Was there uncertainty about whether or not the campaign would reach its goal?
At first, I wasn’t sure that we were going to meet it. It was only in the last few days that it went from $10K to its $25K goal. And with Kickstarter, if you don’t reach your goal, then you don’t get any of the money. I feel like the critical times were the first couple of days and the last couple days of the campaign.
How did you promote the campaign?
I reached out a lot to my friends and some press contacts. It’s a ‘two degrees of separation’ thing–my supporters are connected with some key people and shared the project with their network, and it goes from there. I relied a lot on my email lists and Facebook. I also did a series of updates on Kickstarter to include some of the dancers’ images and their stories, and that seemed to catalyze excitement around the project.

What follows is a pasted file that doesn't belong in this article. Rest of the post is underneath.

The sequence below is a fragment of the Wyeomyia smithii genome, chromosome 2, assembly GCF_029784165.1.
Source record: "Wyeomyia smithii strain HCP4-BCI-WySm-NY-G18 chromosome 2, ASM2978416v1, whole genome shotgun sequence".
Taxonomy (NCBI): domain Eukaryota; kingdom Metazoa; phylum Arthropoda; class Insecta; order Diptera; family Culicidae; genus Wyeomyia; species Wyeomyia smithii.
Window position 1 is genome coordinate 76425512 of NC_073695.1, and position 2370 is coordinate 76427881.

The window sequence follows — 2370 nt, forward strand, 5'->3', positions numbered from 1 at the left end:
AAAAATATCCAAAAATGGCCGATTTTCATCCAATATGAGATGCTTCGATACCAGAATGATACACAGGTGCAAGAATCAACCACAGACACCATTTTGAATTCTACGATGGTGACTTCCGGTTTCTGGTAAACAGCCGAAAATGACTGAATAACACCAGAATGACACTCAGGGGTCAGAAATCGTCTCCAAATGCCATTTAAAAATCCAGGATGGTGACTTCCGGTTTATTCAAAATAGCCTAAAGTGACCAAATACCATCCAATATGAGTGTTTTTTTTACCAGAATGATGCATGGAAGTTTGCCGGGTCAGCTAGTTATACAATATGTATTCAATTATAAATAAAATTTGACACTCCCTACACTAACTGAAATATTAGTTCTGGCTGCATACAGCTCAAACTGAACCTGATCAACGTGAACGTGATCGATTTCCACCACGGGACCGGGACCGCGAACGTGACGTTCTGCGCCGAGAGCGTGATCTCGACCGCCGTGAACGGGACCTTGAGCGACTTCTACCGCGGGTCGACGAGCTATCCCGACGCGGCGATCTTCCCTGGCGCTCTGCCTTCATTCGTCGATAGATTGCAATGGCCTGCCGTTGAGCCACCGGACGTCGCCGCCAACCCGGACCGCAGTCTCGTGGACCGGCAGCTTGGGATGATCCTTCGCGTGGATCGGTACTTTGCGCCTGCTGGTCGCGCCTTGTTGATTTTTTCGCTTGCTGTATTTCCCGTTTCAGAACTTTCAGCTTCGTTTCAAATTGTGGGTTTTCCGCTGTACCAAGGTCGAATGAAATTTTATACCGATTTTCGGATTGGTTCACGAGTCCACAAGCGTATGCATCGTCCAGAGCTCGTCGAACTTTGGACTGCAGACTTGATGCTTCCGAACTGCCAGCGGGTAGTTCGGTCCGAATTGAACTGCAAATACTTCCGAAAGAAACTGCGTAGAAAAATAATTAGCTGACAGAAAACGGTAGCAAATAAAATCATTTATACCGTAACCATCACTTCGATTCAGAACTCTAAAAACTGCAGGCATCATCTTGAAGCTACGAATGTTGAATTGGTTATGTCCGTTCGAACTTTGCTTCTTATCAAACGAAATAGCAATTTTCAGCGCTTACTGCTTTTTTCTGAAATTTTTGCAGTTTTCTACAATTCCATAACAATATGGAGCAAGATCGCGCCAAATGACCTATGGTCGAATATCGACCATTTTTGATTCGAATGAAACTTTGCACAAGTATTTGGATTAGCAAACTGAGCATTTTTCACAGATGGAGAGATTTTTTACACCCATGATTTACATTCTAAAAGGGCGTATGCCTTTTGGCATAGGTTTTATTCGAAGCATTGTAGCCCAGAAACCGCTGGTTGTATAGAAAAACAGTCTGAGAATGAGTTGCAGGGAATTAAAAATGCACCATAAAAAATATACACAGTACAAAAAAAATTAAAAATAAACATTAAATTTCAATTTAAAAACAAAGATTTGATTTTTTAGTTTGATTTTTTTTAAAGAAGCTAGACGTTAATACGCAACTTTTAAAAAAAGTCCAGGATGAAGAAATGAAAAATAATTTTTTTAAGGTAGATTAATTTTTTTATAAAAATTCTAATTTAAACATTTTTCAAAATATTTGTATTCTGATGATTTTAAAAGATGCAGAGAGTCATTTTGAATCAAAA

Photo by JJ Tiziou
How did you decide on the incentives for backers?
There are a lot of logistics to consider here. Part of it was trying to think what price points would be accessible and make sense for people, and part of it was trying to think about what would be a good set of rewards. You definitely have to anticipate how much work things are going to be, and you have to be careful what you promise: if 1,000 people ask you for this thing, are you going to be able to deliver? A digital photo download is no problem, but you have to leave an extra chunk of time for physical things. I made a full set of greeting cards, and those ended up being beautiful but pretty labor intensive to assemble. As only a handful of people reached that price point, it might have made more sense to make simpler gifts.
What were the keys to success in hitting your goal?